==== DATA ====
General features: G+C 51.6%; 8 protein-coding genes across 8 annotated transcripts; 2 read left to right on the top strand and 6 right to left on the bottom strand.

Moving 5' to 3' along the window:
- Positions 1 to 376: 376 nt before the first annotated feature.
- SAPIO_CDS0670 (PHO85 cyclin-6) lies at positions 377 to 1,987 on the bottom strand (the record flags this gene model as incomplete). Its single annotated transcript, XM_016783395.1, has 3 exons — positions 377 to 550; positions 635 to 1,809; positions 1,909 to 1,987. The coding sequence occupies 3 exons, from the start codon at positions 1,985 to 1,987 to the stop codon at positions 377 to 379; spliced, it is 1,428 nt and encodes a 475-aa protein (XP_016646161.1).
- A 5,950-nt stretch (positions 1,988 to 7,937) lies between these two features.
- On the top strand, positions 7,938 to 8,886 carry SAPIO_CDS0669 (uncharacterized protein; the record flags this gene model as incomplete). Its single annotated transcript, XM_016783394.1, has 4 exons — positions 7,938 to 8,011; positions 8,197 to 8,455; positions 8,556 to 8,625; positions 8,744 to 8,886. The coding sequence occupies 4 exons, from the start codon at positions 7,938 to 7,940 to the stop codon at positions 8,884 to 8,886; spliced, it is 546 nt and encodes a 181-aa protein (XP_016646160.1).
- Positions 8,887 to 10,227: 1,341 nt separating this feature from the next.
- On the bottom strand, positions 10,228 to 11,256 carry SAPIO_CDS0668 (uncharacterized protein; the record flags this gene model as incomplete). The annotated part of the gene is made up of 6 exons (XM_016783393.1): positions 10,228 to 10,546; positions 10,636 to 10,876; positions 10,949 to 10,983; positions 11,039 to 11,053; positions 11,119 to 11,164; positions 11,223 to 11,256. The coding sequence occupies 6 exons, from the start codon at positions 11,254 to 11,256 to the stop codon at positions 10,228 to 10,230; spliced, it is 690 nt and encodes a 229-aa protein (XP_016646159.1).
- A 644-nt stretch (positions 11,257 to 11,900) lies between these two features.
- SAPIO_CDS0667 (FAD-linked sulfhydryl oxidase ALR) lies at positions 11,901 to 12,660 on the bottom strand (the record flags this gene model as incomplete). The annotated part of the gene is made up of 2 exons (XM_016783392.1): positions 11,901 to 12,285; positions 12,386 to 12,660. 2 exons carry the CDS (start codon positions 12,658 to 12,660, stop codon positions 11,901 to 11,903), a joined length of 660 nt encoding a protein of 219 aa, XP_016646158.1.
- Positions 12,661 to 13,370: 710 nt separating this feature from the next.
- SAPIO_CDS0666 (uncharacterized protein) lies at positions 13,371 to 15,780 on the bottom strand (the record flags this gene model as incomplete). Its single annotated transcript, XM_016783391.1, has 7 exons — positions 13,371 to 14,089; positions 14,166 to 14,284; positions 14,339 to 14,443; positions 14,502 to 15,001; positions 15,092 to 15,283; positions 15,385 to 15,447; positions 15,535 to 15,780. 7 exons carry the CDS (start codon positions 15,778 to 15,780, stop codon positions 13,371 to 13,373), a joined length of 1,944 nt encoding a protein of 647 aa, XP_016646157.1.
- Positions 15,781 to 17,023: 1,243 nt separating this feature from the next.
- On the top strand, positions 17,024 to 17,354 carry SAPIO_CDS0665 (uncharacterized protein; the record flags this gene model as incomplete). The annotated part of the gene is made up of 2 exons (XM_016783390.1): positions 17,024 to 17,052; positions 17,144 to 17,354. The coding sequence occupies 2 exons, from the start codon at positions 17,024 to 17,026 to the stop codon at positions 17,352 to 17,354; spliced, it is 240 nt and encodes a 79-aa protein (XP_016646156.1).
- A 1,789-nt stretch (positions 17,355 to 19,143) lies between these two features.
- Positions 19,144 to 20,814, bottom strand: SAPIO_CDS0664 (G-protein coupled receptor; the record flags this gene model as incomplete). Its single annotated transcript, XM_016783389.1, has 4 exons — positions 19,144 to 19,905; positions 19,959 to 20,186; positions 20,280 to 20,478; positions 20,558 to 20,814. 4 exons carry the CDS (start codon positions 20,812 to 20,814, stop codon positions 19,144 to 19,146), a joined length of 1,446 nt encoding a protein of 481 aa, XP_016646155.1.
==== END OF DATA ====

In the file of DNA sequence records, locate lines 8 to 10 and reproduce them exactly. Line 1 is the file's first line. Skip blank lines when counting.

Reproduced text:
- On the bottom strand, positions 10,228 to 11,256 carry SAPIO_CDS0668 (uncharacterized protein; the record flags this gene model as incomplete). The annotated part of the gene is made up of 6 exons (XM_016783393.1): positions 10,228 to 10,546; positions 10,636 to 10,876; positions 10,949 to 10,983; positions 11,039 to 11,053; positions 11,119 to 11,164; positions 11,223 to 11,256. The coding sequence occupies 6 exons, from the start codon at positions 11,254 to 11,256 to the stop codon at positions 10,228 to 10,230; spliced, it is 690 nt and encodes a 229-aa protein (XP_016646159.1).
- A 644-nt stretch (positions 11,257 to 11,900) lies between these two features.
- SAPIO_CDS0667 (FAD-linked sulfhydryl oxidase ALR) lies at positions 11,901 to 12,660 on the bottom strand (the record flags this gene model as incomplete). The annotated part of the gene is made up of 2 exons (XM_016783392.1): positions 11,901 to 12,285; positions 12,386 to 12,660. 2 exons carry the CDS (start codon positions 12,658 to 12,660, stop codon positions 11,901 to 11,903), a joined length of 660 nt encoding a protein of 219 aa, XP_016646158.1.